Who wouldn’t want to see a recently rediscovered ancient city? Bygone civilizations, ruins, and abandoned places have always captured people’s attention—just think of ancient Rome’s obsession with the pyramids or the excavation and tourism of Pompeii and Herculaneum in the mid-18th century. Relatively speaking Colombia’s Ciudad Perdida is a new kid on the block, which is why we found ourselves in the middle of the jungle over the long Easter weekend.
The night before we were to scale the 1200 steps to reach the Lost City, our group settled around a small fire alongside the Buritaca River and listened as our guide, Celso, explained the history and importance of this sacred site.
Colombia’s Sierra Nevada mountains are the world’s highest coastal mountain range. One peak in particular, Sierra Nevada de Santa Marta, was home to four indigenous groups, who—though distinct—shared the site of the Ciudad Perdida. To the Arhuaco, Kogui, Kankuamo and Wiwa people, the Lost City is known as Teyuna. More importantly, they never considered it ‘lost.’
Teyuna was built around the 11th century, though origins of the site date back to the 7th. Celso, a member of the Wiwa tribe, tells us how rather than see this sacred place ruined by the Spanish who were conquering their way across the Sierra Nevadas, the site was left to be covered—and therefore protected—by the jungle.
And there it rested, under a thick blanket of green, until people clearing the slopes for marijuana crops uncovered the edges of the Teyuna in the 1970s. Grave robbers followed, looting many of the city’s sacred objects; by 1976 the government had sent troops and archaeologists to protect and explore the city.
Today, Teyuna is one of the largest pre-Columbian villages that has been discovered in the Americas. The site is remote and remains reachable only by foot. Because of the security situation in Colombia, people have only begun visiting Teyuna over the past 25 years or so, which makes the difficulty of visiting worth the effort.
Anyone wanting to visit must do so through a tour agency and all companies use the same itinerary and fee structure (as mandated by the government). However, WiwaTours differentiates itself by being the only group to employ indigenous people, meaning that everything Celso told us is what he had learned through the Wiwa oral tradition.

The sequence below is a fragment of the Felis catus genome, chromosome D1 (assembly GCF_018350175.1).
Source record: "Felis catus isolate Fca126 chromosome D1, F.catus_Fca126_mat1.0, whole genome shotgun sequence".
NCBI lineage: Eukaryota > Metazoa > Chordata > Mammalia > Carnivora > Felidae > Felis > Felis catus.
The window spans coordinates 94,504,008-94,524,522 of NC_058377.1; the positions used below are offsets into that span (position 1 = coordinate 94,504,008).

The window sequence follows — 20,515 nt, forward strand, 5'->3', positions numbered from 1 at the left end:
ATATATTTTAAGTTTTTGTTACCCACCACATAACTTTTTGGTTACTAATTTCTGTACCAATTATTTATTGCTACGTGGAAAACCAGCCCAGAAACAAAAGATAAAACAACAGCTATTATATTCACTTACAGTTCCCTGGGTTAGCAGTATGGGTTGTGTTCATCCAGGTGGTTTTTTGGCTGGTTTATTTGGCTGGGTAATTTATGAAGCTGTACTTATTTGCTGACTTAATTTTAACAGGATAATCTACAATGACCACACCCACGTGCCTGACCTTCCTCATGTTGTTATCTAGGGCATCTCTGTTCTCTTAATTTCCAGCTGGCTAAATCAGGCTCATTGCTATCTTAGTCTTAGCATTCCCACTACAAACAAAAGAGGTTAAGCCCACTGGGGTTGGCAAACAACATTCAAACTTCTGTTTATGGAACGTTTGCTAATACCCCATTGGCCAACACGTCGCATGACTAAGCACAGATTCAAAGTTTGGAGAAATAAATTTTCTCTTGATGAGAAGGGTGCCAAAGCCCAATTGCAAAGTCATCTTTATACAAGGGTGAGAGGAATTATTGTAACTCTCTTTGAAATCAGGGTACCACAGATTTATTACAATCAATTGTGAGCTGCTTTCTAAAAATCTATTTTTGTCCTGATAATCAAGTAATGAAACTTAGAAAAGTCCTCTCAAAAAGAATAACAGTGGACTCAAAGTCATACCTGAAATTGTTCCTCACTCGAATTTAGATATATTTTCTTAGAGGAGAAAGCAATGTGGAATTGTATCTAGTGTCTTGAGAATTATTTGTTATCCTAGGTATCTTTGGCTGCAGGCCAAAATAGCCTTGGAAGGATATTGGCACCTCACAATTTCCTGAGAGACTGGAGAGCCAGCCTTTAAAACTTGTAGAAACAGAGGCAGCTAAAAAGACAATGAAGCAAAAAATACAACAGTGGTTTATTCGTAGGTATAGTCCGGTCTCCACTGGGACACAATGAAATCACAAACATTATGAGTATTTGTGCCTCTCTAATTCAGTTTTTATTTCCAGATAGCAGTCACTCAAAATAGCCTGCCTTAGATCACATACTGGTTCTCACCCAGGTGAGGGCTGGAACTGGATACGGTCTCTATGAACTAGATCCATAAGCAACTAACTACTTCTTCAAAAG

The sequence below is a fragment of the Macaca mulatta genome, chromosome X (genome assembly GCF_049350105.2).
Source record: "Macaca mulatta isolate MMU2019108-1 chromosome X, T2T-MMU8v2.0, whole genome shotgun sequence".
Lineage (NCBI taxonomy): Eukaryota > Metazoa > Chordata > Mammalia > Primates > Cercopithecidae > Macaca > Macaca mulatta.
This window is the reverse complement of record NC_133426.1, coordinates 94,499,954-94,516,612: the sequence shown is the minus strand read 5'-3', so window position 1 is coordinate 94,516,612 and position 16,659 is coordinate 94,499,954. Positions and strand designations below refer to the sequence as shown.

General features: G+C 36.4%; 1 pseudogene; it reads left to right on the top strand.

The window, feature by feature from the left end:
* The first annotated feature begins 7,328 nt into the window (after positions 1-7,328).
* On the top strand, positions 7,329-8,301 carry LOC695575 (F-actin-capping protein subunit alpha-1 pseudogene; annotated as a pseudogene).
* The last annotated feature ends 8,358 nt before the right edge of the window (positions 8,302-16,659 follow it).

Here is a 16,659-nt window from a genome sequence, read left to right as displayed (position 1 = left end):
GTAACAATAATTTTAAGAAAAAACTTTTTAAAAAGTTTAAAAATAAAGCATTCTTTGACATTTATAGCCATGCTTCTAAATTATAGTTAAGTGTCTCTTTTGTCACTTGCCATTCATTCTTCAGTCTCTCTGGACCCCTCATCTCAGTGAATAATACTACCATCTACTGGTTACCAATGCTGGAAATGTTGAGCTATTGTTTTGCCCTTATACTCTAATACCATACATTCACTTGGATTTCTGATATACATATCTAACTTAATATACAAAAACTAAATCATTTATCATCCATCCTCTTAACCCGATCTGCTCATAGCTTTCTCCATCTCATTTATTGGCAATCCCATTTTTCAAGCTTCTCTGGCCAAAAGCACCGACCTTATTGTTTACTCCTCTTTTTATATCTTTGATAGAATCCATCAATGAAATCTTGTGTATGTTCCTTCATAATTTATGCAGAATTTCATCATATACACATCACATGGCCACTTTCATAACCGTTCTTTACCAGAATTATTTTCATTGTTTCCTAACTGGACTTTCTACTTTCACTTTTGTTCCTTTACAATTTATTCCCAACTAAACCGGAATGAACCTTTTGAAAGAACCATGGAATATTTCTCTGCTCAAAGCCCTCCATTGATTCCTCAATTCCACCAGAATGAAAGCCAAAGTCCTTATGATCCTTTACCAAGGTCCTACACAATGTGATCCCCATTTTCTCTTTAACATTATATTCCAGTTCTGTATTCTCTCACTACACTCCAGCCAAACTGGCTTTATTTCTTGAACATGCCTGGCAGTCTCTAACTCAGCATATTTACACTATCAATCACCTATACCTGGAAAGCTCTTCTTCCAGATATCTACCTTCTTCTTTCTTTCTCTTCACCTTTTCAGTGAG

You’ll hike between 5-8km per day with lunch, snacks, and breaks at just the right moments. Camps are very basic—think roofed shelters with rows of hammocks or bunks—and each has cold water showers and toilets. Even though it’s close quarters, mosquito nets offer a little cocoon of privacy. Helping drown out the rustling and shifting of your fellow hikers will be the sound of rushing water, joined by a chorus of what seems like a hundred different varieties of frogs and insects that come alive after dark.
If you’d like to see and exact itinerary you can check out the WiwaTours website here.
The stunning jungle views are reason enough to do the trek. I also loved the total immersion in nature and being disconnected from the world, with my social media dings and traffic noise outside my apartment replaced with forest-y music and sound of my own breath. Mix that with the meditative repetition of steps, and you have yourself a zen-y kind of weekend.
As you walk you’ll also pass by little clusters of homes. Some are the thatched huts of Wiwa people and others are made of concrete—all will have a few chickens or other animals loitering in the yards. The Wiwa kids we bump into—identifiable by their simple white shifts and mochilas—are excited and curious, asking us to take their pictures or give them treats.
The morning of the third day we visited Teyuna itself. As the other groups ascended, Celso had us pause at the first group of terraces to explain how the Wiwa prepare themselves to enter the city. Standing around a stone circle we’re all quiet, looking solemnly at a center stone, on top of which sits a pile of flowers and herbs. Celso tells us to leave our negative thoughts and bad energy behind and leads us in a few deep breaths. With that, we were ready to climb the final stretch.
It was an hour or so after sunrise when we caught our first glimpses of the central terraces, which stretch across a ridge above the jungle canopy. As the thick cover of clouds burned away, we were treated to a view of Teyuna in a full spectrum of light.
After and hour or so of meandering around, we found our little groups and began the walk back.
As we went, I couldn’t help but notice how friendly our group had become and that there was a definite whiff of summer camp (maybe it was the communal schedule?) to the whole experience. Instead of looking into our cell phones, at the group dinner tables, we all sat around talking to one another. Wow, it’s funny how that works.
All these pics left little room for some of the practical advice about a visit to Teyuna, and I promise you’ll see those details next week in Part II. In the meantime, have any of you visited the Lost City in the past? Please tell me what you thought in the comments below!